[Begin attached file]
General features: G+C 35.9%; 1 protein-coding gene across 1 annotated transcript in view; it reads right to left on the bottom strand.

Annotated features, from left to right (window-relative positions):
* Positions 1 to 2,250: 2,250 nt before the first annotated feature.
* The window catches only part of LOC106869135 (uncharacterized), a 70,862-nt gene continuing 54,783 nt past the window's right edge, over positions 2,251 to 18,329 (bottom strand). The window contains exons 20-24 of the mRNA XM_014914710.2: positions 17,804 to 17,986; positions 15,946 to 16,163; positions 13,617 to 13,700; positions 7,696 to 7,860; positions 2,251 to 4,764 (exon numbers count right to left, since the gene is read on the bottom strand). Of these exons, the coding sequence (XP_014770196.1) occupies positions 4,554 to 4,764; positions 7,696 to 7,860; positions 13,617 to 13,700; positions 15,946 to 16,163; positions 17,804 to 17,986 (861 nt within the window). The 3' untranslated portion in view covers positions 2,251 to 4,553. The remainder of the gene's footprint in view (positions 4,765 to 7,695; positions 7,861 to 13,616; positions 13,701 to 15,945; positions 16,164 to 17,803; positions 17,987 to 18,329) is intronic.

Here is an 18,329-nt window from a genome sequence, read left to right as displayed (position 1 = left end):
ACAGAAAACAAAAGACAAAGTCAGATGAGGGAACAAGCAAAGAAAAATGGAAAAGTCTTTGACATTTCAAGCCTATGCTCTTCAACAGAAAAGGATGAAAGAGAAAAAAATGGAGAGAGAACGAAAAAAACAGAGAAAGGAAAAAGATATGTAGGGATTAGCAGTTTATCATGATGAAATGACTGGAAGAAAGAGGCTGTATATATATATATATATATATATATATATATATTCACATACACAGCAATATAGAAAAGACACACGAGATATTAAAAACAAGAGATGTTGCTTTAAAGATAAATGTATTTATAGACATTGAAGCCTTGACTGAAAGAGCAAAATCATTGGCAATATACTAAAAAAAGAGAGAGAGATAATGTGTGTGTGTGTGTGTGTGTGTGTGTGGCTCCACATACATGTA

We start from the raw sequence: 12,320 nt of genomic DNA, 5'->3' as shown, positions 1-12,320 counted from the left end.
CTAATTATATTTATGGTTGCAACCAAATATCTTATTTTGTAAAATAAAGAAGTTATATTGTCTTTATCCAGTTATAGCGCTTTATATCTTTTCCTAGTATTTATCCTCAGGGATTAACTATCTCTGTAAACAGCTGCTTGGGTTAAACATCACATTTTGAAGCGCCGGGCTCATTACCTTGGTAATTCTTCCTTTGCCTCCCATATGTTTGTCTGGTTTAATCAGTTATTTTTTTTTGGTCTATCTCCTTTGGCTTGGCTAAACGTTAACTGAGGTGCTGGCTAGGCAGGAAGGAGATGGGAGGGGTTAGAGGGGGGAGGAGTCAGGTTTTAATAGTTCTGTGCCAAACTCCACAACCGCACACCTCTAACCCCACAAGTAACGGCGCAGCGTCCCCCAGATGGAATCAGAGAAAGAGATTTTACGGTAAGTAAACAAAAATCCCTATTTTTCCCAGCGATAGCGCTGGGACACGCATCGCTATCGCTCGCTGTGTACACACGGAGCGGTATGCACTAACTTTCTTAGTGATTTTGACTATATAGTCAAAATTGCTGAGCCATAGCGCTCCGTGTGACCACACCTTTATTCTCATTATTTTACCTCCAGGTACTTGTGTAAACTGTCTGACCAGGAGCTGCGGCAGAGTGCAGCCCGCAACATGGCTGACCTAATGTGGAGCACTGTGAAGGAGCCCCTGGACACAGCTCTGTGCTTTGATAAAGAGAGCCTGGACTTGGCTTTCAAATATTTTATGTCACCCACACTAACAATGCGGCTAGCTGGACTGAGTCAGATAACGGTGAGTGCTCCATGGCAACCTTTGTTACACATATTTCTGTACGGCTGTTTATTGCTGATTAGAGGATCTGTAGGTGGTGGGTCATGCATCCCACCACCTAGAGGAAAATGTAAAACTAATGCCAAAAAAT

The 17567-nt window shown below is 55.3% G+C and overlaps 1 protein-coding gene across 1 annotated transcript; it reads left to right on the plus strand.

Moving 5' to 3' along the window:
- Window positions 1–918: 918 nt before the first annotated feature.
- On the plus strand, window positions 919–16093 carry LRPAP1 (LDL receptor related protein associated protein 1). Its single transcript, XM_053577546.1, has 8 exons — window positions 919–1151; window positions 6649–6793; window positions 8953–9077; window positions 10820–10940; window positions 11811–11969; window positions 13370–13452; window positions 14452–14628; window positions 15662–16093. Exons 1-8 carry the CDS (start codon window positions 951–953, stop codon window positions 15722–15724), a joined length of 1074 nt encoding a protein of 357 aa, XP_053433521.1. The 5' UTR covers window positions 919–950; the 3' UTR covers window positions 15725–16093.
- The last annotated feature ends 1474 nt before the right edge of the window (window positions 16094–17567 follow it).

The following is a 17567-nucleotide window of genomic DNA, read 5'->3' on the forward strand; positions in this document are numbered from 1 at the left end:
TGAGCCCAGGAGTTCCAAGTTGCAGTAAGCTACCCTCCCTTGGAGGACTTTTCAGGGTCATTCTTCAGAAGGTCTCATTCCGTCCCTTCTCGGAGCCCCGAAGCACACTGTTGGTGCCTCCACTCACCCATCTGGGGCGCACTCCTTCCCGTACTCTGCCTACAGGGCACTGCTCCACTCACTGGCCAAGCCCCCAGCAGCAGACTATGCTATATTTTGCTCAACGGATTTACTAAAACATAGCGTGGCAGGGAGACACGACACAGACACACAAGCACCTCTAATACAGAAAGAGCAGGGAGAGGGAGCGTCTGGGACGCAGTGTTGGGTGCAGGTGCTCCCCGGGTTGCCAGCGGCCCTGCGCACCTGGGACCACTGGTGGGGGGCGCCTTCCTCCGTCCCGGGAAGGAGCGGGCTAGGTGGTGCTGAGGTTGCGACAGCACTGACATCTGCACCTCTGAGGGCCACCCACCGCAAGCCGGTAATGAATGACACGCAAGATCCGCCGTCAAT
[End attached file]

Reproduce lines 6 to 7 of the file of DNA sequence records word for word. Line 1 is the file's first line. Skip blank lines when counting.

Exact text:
ACAGAAAACAAAAGACAAAGTCAGATGAGGGAACAAGCAAAGAAAAATGGAAAAGTCTTTGACATTTCAAGCCTATGCTCTTCAACAGAAAAGGATGAAAGAGAAAAAAATGGAGAGAGAACGAAAAAAACAGAGAAAGGAAAAAGATATGTAGGGATTAGCAGTTTATCATGATGAAATGACTGGAAGAAAGAGGCTGTATATATATATATATATATATATATATATATATTCACATACACAGCAATATAGAAAAGACACACGAGATATTAAAAACAAGAGATGTTGCTTTAAAGATAAATGTATTTATAGACATTGAAGCCTTGACTGAAAGAGCAAAATCATTGGCAATATACTAAAAAAAGAGAGAGAGATAATGTGTGTGTGTGTGTGTGTGTGTGTGTGGCTCCACATACATGTA

We start from the raw sequence: 12,320 nt of genomic DNA, 5'->3' as shown, positions 1-12,320 counted from the left end.